Photographer: Joe Raedle/Getty Images

Obamacare Sign-Ups Declined for 2017 as Republicans Eye Repeal

  • 9.2 million picked 2017 Obamacare plans, down from 9.6 miliion
  • Democrats say Trump administration undermined health law

Fewer people in the U.S. signed up for Obamacare coverage for this year, according to a preliminary report, as enrollments slowed after the Trump administration vowed it would do away with the health law.

In the 39 states where Affordable Care Act sign-ups are done on the HealthCare.gov website, 9.2 million people enrolled in individual insurance plans -- about 400,000 fewer than last year. States like New York and California that run their own sign-up systems are reporting their data separately. The deadline to enroll was Jan. 31.

Even before the data came out, Democrats were claiming that the Trump administration had undermined the law, partly by halting some outreach efforts. While it now runs the health program, the Trump administration called the report another sign of the law’s shortcomings, pointing to a 25 percent increase in premiums and a decline in insurer participation.

“Obamacare has failed the American people,” Matt Lloyd, a spokesman for the Department of Health and Human Services, said in a statement. “We look forward to providing relief to those who are being harmed by the status quo.”

‘Hardly Collapsing’

Until Trump took over in January, sign-ups had been trending higher. Then, on the day he was inaugurated, he signed an executive order declaring he’ll seek a prompt repeal of Obamacare and directing federal agencies to work to minimize the law’s burdens. There was also a partial halt to efforts to push people to sign up for coverage, though some of those efforts later resumed.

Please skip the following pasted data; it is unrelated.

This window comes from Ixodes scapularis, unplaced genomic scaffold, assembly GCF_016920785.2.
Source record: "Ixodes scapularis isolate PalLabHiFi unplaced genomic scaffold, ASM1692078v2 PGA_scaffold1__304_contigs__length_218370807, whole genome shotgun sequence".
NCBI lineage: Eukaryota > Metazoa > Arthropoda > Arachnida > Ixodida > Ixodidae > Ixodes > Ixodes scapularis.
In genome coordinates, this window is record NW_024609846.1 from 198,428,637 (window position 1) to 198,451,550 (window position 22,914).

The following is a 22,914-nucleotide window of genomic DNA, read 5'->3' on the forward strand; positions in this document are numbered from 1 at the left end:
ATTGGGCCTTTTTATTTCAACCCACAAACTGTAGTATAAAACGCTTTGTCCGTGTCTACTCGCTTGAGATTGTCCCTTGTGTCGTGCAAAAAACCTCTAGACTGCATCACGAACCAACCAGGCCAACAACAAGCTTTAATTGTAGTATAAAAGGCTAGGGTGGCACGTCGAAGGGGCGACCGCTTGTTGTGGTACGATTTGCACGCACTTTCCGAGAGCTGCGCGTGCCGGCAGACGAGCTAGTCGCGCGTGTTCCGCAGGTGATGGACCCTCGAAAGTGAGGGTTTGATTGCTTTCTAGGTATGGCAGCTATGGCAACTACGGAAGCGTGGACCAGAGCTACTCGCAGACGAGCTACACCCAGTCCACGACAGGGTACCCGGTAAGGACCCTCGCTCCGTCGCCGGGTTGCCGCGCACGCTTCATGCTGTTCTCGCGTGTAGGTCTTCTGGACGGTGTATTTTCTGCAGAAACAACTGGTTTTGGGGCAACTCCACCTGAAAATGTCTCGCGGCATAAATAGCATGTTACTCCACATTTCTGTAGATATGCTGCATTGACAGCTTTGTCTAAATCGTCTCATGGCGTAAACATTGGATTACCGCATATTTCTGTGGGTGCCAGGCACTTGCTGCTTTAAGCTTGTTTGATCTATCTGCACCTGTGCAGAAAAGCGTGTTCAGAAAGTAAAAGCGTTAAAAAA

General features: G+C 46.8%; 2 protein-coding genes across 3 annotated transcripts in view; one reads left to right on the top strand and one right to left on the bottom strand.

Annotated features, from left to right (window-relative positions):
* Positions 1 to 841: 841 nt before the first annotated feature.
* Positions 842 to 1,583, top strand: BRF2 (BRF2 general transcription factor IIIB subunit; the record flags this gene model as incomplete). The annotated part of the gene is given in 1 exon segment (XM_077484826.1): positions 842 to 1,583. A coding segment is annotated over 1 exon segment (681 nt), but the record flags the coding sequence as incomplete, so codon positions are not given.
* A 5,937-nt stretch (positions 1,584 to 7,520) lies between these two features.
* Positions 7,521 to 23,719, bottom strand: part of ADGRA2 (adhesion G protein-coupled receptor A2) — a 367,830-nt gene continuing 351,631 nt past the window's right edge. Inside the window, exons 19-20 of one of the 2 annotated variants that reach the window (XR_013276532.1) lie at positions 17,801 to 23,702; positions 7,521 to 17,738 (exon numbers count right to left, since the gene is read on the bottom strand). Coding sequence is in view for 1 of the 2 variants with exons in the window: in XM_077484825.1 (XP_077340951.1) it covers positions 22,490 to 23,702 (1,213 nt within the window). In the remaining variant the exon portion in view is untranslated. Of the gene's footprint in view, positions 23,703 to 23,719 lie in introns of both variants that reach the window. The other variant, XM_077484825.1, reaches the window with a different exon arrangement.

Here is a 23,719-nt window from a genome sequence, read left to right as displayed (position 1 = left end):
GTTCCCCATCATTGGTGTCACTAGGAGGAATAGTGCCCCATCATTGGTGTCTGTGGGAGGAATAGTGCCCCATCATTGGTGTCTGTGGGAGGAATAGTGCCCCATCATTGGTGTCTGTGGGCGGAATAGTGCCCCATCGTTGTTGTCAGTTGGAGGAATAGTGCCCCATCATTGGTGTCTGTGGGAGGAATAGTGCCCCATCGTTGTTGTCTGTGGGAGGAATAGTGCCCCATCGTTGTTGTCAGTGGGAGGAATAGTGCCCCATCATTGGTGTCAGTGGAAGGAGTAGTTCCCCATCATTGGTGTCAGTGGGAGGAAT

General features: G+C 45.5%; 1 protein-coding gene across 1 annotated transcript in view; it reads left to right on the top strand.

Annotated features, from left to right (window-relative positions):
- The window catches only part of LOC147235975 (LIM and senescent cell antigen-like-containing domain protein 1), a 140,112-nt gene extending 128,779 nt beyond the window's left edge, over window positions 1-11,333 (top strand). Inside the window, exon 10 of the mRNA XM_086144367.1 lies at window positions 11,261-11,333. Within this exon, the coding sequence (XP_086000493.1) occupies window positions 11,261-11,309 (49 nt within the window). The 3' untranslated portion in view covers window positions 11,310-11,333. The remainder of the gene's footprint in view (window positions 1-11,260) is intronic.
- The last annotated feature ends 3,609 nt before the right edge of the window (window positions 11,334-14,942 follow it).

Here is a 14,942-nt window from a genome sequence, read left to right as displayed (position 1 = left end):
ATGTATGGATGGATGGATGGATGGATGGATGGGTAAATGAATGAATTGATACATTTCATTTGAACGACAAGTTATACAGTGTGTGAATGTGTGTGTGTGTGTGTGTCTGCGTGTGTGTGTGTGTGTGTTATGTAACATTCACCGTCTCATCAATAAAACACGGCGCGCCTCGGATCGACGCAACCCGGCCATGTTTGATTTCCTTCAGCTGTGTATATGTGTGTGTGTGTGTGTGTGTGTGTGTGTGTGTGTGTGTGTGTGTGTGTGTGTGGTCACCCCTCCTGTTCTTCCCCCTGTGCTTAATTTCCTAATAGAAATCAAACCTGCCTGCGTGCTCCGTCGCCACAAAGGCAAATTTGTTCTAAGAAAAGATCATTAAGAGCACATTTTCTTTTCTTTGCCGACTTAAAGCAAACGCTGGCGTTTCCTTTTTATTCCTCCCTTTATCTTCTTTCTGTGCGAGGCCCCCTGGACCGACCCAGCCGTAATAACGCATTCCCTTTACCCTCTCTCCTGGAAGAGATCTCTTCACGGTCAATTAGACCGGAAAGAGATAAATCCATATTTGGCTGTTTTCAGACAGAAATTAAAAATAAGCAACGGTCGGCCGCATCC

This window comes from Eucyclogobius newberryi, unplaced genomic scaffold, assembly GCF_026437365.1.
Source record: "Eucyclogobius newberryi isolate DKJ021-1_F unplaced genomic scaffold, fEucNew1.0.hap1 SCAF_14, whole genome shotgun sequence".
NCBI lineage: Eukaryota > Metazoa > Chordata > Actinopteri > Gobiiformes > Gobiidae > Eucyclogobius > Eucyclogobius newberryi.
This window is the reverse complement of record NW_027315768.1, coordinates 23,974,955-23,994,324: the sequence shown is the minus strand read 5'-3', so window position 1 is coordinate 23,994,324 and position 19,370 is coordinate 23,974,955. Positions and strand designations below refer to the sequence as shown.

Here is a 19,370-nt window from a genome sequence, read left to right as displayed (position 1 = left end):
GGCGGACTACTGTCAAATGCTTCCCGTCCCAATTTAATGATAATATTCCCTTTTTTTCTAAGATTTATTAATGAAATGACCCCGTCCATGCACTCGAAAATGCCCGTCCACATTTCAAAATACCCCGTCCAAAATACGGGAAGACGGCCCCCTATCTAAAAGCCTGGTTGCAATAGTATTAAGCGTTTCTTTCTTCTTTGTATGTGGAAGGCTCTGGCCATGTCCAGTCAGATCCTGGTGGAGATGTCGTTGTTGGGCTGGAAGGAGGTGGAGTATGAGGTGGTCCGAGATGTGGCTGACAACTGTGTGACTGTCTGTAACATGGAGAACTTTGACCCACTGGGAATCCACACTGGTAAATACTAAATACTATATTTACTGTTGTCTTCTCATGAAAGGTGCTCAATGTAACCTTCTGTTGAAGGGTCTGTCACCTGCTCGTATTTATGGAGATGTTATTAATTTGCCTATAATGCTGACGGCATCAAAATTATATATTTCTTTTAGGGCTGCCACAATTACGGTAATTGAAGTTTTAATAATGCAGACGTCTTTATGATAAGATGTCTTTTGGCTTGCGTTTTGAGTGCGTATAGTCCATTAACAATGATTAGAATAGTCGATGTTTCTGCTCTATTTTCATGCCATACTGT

The decline in sign-ups “certainly suggests that the last-minute pulling of ads by the Trump administration could have depressed the usual surge in sign-ups as the deadline approached,” Larry Levitt, a senior vice president at the Kaiser Family Foundation, said by e-mail.

Obamacare is “hardly collapsing,” he said.

States with the biggest declines in sign-ups included ones where health insurers pulled out of the markets, leaving consumers with fewer choices. In Mississippi, Alaska, Georgia, Missouri and other states, insurers left the program or scaled back, while premiums climbed.

Even when states that run their own systems are included, nationwide enrollment appears likely to fall short of last year. Charles Gaba, who tracks the health law at ACASignups.net, estimates that about 12.3 million to 12.4 million people have enrolled, down from 12.7 million for 2016.

Obamacare also expanded eligibility for Medicaid and let children stay on their parents’ health plans to age 26. Including those changes, the U.S. estimates that about 20 million people have gained insurance under the law, helping lower the uninsured rate to 8.9 percent.

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